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This and That - Part 2

This and That - Part 1

In our last lesson, we introduced the French demonstrative pronouns (celui, celle, ceux, celles), which combine with the suffixes ci (here) and  (there) to form expressions such as "this one," "that one," "these," and "those." In this lesson, we'll explore two other useful constructions featuring these pronouns.

 

The first is celui/celle/ceux/celles + de + noun, which is used to indicate ownership or possession. Here's a straightforward example from the Beauty and the Beast trailer: 

Je suis venue échanger ma vie contre celle de mon père.
I've come to exchange my life for that of my father.
Cap. 23, Bande-annonce: La Belle et La Bête

"That of my father" is the literal translation of celle de mon père, but the sentence could also have been translated as, "I've come to exchange my life for my father's." As we mentioned in the last lesson, the demonstrative pronoun has to agree in gender and number with the word it's referring to. In this case, the feminine singular celle refers to the feminine singular noun vie

 

 

The second construction is celui/celle/ceux/celles + qui, que, or dontQui (that, who) and que (that, whom) are relative pronouns, or words that introduce a dependent clause. While qui acts as the subject of the clause (usually followed by a verb), que acts as the object (usually followed by a noun or pronoun). With a demonstrative pronoun in front of them, they create expressions like "the one(s) that/who" (demonstrative pronoun + qui) and "the one(s) that/whom" (demonstrative pronoun + que):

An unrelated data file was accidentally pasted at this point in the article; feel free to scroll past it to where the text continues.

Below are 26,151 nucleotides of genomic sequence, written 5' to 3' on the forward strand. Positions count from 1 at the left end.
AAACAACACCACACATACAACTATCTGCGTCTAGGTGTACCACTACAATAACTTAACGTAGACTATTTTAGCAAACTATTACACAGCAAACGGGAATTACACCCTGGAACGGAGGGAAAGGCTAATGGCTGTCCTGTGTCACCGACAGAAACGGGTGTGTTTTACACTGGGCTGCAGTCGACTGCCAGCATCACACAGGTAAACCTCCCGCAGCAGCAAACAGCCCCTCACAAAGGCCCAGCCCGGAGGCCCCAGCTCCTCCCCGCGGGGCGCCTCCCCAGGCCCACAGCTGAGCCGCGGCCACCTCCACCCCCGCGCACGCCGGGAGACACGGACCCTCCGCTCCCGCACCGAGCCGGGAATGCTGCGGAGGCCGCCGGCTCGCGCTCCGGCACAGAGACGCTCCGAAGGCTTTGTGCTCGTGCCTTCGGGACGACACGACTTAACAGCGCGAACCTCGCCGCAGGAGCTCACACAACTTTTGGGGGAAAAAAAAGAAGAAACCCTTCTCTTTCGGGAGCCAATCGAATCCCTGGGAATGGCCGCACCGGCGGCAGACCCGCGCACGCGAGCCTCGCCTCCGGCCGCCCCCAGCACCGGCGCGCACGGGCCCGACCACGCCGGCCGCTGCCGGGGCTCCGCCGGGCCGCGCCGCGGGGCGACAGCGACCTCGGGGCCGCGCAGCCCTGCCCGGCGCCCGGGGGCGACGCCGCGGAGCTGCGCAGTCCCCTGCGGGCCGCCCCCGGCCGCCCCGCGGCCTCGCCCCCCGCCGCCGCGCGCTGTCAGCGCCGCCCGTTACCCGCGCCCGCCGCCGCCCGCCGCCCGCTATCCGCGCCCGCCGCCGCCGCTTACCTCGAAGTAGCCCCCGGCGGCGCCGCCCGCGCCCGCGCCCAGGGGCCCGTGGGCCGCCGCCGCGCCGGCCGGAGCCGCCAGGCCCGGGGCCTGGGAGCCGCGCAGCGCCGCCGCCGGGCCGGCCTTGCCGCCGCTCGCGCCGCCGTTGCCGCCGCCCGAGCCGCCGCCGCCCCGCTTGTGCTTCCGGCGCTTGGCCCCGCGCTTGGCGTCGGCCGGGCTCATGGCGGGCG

Vous savez... celui qui se trouve derrière la maison voisine.
You know... the one that's behind the house next door.
Cap. 20, Il était une fois: Notre Terre - 9. Les écosystèmes - Part 4

...dans des situations un peu meilleures que celles qu'ils avaient en arrivant.
...in situations that are a little bit better than the ones that they had when they arrived.
Cap. 24, Le Journal: Les Restos du Cœur 

Cet homme n'est pas celui que j'ai vu hier. 
That man is not the one whom I saw yesterday. 

 

Dont is another relative pronoun that means "whose" or "of which": 

J'habite une maison dont les volets sont bleus.
I live in a house whose shutters are blue. 

 

The demonstrative pronoun + dont combination means "the one(s) whose" or "the one(s) of/about which." In this combination, dont often replaces an object preceded by de:
 

Tu parles de ma chemise rouge? -Non, celle dont je parle est bleue. 
Are you talking about my red shirt? -No, the one that I'm talking about is blue. 

 

So, to review, the three major constructions featuring demonstrative pronouns are:

-demonstrative pronoun + -ci or - (celui-cicelle-là, etc.)
-demonstrative pronoun + de + noun (celle de mon père)
-demonstrative pronoun + qui, que, or dont (celui que j'ai vu hier)

 

The two big takeaways here are that demonstrative pronouns always replace a previously mentioned noun (and must agree with it in gender and number) and are always accompanied by another word, whether the suffixes ci and , the preposition de, or the relative pronouns qui, que, and dont

 

That about covers it for demonstrative pronouns! If you have any suggestions for future lesson topics, feel free to tweet us @yabla or email us at newsletter@yabla.com.

Grammar

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